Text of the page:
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The United States has a long history of helping to improve the quality of life for Egyptians.
The U.S.-Egypt assistance partnership began in the mid-1970s. At that time, Egypt was a low-income country with a stagnant economy, crumbling infrastructure, and a growing, impoverished population. Annual, per capita income was $260; exports totaled $2 billion; foreign direct investment (FDI) amounted to $800 million; and the economy was dominated by the public sector. Urban neighborhoods periodically flooded with raw sewage, electricity supply was sporadic, if available, and the telephone system was overloaded and unreliable. Infant death rates were high and twice as many boys as girls attended school.
USAID's work in the 1970s focused on rehabilitating the country’s deteriorating infrastructure, including ports and canals, water and sewage, power, telecommunications, and grain storage systems. The Agency has since expanded into many different sectors in partnership with the Egyptian people – including agriculture, health, education, and economic growth.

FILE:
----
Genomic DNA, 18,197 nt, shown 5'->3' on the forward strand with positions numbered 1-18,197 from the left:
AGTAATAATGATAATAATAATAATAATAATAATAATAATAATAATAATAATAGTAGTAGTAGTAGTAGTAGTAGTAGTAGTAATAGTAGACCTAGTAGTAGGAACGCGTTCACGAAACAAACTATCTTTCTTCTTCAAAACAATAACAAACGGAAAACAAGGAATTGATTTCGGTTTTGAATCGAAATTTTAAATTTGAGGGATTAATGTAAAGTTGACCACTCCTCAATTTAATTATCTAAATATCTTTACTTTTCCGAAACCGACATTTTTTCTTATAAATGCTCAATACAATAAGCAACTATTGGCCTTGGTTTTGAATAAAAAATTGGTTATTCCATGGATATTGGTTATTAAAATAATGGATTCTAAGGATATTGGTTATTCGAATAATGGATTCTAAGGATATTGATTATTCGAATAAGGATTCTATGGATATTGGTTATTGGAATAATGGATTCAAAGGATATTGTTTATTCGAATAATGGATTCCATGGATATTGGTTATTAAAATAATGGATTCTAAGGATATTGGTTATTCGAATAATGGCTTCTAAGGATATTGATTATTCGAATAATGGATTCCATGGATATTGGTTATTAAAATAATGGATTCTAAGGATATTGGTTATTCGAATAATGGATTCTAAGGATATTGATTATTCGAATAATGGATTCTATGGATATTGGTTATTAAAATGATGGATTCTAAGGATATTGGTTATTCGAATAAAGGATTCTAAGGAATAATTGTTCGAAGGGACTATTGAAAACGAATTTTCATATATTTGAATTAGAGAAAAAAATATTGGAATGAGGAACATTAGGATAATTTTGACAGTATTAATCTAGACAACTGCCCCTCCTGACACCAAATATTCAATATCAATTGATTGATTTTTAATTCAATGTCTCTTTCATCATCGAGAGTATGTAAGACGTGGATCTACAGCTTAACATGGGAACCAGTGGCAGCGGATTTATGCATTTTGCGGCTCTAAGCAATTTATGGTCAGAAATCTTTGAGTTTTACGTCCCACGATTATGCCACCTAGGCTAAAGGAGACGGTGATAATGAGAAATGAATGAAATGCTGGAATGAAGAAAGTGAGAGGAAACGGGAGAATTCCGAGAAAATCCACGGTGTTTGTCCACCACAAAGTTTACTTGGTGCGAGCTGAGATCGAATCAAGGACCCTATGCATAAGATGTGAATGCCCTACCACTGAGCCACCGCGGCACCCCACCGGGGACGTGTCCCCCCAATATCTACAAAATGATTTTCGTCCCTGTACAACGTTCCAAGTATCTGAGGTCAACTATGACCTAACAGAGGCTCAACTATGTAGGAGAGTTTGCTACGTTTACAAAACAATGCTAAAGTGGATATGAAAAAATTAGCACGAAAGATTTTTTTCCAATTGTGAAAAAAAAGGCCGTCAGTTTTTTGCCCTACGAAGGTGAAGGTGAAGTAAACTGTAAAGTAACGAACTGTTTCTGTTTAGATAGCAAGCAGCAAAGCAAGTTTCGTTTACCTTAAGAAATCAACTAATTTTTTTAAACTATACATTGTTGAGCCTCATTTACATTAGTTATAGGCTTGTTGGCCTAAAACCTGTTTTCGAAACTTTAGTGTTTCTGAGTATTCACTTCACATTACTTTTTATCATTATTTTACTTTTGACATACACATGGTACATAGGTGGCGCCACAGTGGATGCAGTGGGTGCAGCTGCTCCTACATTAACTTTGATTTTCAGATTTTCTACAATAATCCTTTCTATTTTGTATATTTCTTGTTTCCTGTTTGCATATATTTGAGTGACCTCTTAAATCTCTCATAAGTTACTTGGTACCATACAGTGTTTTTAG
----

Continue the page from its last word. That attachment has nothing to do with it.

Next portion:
Today, Egypt has one of the more improved and diversified economies in the Middle East. Annual per capita income has reached $2,070 and Egypt is recognized as a lower-middle income country by the World Bank.
Exports have increased a thousand-fold to nearly $24 billion and FDI inflows are now $6.7 billion per year. Infant mortality has dropped, youth literacy has increased and utilities have expanded to serve more of the Egyptian population.
USAID’s program in Egypt has directly and fundamentally supported these gains. To ensure that Egypt’s gains continue in the future and are more broadly shared, USAID works with Egyptians to strengthen the economy, improve the health and education systems, and encourage representative systems of governance.
Last updated: May 10, 2013